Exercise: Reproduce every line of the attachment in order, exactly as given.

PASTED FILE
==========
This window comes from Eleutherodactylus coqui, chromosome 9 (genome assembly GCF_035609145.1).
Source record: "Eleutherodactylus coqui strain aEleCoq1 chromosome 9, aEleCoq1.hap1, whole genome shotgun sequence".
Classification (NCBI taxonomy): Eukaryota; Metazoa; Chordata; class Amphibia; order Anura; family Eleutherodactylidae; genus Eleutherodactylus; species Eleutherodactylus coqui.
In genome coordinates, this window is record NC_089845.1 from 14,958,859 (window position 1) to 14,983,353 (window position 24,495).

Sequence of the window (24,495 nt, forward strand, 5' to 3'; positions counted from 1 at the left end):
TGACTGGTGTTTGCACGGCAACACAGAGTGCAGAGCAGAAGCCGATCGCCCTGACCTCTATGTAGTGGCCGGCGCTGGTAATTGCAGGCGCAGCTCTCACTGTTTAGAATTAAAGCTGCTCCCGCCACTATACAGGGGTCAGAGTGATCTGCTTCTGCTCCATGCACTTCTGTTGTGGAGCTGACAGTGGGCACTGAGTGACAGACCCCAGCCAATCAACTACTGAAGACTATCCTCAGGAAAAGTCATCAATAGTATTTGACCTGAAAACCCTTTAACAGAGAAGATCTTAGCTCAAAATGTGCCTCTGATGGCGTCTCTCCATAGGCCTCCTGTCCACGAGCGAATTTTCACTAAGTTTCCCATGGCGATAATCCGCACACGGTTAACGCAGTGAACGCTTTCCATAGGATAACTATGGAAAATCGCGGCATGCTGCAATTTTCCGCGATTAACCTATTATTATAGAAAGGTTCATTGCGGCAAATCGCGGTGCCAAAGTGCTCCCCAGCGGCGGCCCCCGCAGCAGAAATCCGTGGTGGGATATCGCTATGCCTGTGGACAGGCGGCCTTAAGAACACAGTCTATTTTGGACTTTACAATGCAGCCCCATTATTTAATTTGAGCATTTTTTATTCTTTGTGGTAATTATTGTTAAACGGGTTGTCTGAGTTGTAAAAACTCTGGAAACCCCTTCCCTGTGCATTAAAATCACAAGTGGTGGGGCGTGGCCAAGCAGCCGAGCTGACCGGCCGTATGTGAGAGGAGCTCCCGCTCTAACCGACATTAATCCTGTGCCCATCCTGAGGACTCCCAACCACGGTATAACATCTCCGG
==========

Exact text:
This window comes from Eleutherodactylus coqui, chromosome 9 (genome assembly GCF_035609145.1).
Source record: "Eleutherodactylus coqui strain aEleCoq1 chromosome 9, aEleCoq1.hap1, whole genome shotgun sequence".
Classification (NCBI taxonomy): Eukaryota; Metazoa; Chordata; class Amphibia; order Anura; family Eleutherodactylidae; genus Eleutherodactylus; species Eleutherodactylus coqui.
In genome coordinates, this window is record NC_089845.1 from 14,958,859 (window position 1) to 14,983,353 (window position 24,495).

Sequence of the window (24,495 nt, forward strand, 5' to 3'; positions counted from 1 at the left end):
TGACTGGTGTTTGCACGGCAACACAGAGTGCAGAGCAGAAGCCGATCGCCCTGACCTCTATGTAGTGGCCGGCGCTGGTAATTGCAGGCGCAGCTCTCACTGTTTAGAATTAAAGCTGCTCCCGCCACTATACAGGGGTCAGAGTGATCTGCTTCTGCTCCATGCACTTCTGTTGTGGAGCTGACAGTGGGCACTGAGTGACAGACCCCAGCCAATCAACTACTGAAGACTATCCTCAGGAAAAGTCATCAATAGTATTTGACCTGAAAACCCTTTAACAGAGAAGATCTTAGCTCAAAATGTGCCTCTGATGGCGTCTCTCCATAGGCCTCCTGTCCACGAGCGAATTTTCACTAAGTTTCCCATGGCGATAATCCGCACACGGTTAACGCAGTGAACGCTTTCCATAGGATAACTATGGAAAATCGCGGCATGCTGCAATTTTCCGCGATTAACCTATTATTATAGAAAGGTTCATTGCGGCAAATCGCGGTGCCAAAGTGCTCCCCAGCGGCGGCCCCCGCAGCAGAAATCCGTGGTGGGATATCGCTATGCCTGTGGACAGGCGGCCTTAAGAACACAGTCTATTTTGGACTTTACAATGCAGCCCCATTATTTAATTTGAGCATTTTTTATTCTTTGTGGTAATTATTGTTAAACGGGTTGTCTGAGTTGTAAAAACTCTGGAAACCCCTTCCCTGTGCATTAAAATCACAAGTGGTGGGGCGTGGCCAAGCAGCCGAGCTGACCGGCCGTATGTGAGAGGAGCTCCCGCTCTAACCGACATTAATCCTGTGCCCATCCTGAGGACTCCCAACCACGGTATAACATCTCCGG